One Goal, Multiple Rangers: Your party isn't designed to be bunched up like a pair of panties after 5th period competitive wedgie class. You can control up to seven individuals (four rangers and three NPCs), all of which you can command (and in the case of companions, suggest) to perform specific actions toward a higher goal. Split them up to cover more ground, perform multiple tasks at the same time, reform them, and then strike while your opponents are trying to figure out what the hell just happened.
You can divide and conquer in combat. If you need someone to move quickly and quietly to pick a lock while your sniper covers the door from a nest across the street as your resident brainiac reprograms the ventilation system to spew out exhaust, then split up your party and act like Desert Rangers do - you're a unit, but a unit that you can split and assign individual tasks to defeat opponents or solve puzzles and quests in the environment.
There'll be times where splitting is to your advantage... and other times where it could put everyone at risk.
One Goal, Multiple Paths: An RPG’s main strength is allowing you to approach a quest, situation, or even an adversarial character in multiple ways and using your attributes, skills, or items to solve a problem. In Wasteland 2, even the range of options for something as simple as a locked door puzzle provides multiple choices for strategy – strength, proton axes, TNT, lockpicking, and crowbars can all be a means to bust down a stubborn door… but each one can lead to different results depending on what’s on the other side. Giving options is the goal, not narrowing your choices.
Community Involvement: Wasteland 2 was funded by you and is being built based on your feedback. You have voiced the type of game you want to see and play. The fan interactions on our forums helped craft this vision document and will continue to improve the Wasteland design. As well, during our Kickstarter campaign, we received hundreds of requests to get involved in building this rich world. If you're a talented artist, writer, sound engineer or any other discipline that can improve the game for all who pledged, we want to allow you to leave your mark. We are opening up a thread on our forums where you can post work samples and have a chance to work on, and be credited in, Wasteland 2.
The Look of the World: Wasteland also draws strength through its visual style. We don’t want continual stretches of barren, desolate, single-color landscapes – we want green, vibrant overgrowth crawling across the terrain and over buildings and skyscrapers, colorful patchwork signs and facades dotting the horizon, river-cut canyons, and other environmental lures intended to draw you forward.
And as you explore the world, you’ll see hints of what the world was like before as well. The world before the cataclysm was a society of towering skyscrapers of steel, concrete and glass. Styled after architecture of the 70's and 80's and 90's their striking geometric forms cut into the blue skies.
In parts of the world, the environment is shrouded in a Dust Bowl. Persistent dust storms roll across the desolate wastes, blanketing the world with caustic dust. Unlike the society before, life in the wastes is bleak and hard. In other parts of the wasteland, vegetation-covered cities and rusted hulks of cars, robots, and discarded remnants of the years before create a dangerous landscape where mutants and gangs lie in wait for easy prey.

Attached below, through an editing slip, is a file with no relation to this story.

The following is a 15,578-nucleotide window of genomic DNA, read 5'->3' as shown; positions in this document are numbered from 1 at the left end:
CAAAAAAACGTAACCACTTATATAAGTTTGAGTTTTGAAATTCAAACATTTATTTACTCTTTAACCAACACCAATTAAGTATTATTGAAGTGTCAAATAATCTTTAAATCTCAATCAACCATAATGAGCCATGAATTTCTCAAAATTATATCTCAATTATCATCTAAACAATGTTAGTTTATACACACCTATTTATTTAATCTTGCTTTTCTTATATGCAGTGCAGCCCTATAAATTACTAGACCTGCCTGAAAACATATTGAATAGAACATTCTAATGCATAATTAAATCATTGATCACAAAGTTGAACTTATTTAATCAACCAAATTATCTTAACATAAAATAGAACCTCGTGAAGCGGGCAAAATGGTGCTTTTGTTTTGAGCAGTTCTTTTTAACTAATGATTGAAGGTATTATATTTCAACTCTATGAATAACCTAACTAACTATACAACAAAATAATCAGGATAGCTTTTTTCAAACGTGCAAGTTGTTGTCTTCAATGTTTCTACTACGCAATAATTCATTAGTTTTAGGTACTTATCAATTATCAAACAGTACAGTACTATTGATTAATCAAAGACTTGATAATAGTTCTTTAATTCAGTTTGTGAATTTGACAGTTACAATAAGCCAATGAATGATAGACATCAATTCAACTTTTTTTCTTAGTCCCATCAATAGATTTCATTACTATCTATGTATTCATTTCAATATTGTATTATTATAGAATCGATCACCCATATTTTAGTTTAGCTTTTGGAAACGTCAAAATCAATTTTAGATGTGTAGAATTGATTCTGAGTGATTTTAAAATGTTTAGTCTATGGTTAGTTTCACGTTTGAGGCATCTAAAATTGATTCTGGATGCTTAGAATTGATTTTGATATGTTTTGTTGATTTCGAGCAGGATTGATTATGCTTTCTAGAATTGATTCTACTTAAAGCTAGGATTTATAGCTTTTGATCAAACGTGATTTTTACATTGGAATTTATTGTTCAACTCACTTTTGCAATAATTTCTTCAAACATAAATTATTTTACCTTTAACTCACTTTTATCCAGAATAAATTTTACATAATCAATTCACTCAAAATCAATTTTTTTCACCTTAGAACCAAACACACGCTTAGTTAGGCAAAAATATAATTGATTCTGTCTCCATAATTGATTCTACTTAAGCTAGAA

The once glimmering cities of glass and steel lie in ruin. Cars and other futuristic debris litter the landscape as a reminder of the world that once was. The dichotomy of the harsh wastelands against the remnants of the lost future creates a truly compelling world.
Game Mechanics and Tactics that allow for your approach and your play-style: Combat in Wasteland 2 is turn-based and tactical, the approach to battles requires strategy, even choices in how to outfit and customize your gun greatly modify your chance of success. Ammo is a resource. It’s scarce. Healing is tough. Your fellow Desert Rangers have various strengths and weakness, and your recruits often have personality traits you need to balance and keep an eye on, depending on the encounter.
Flank opponents, switch gear, learn to use fog of war and line of sight to outflank opponents and go for quick kills before an alert can be sounded… or you can approach a combat simply and aggressively, taking a lot more damage and damaging your gear but reaching your objective quicker.
If that’s not to your liking, use patience and demolitions to lure your opponents into a prepared kill zone of traps, explosives, and sniper bullets that can cut through opposition like a proton knife through butter. It’s your call, your choice, and your risk – and enjoyed through your game-play style, not ours.
We give you great control during combat, but it doesn’t have to be a slog. While tough fights are just that, you can get through minor threats quickly. Once combat is initiated, turn based progression begins, but if you have the overwhelming advantage you can just let your guys go to work without micro-managing the tactics. We give you the tools and the rules - then stand back and let you do the rest.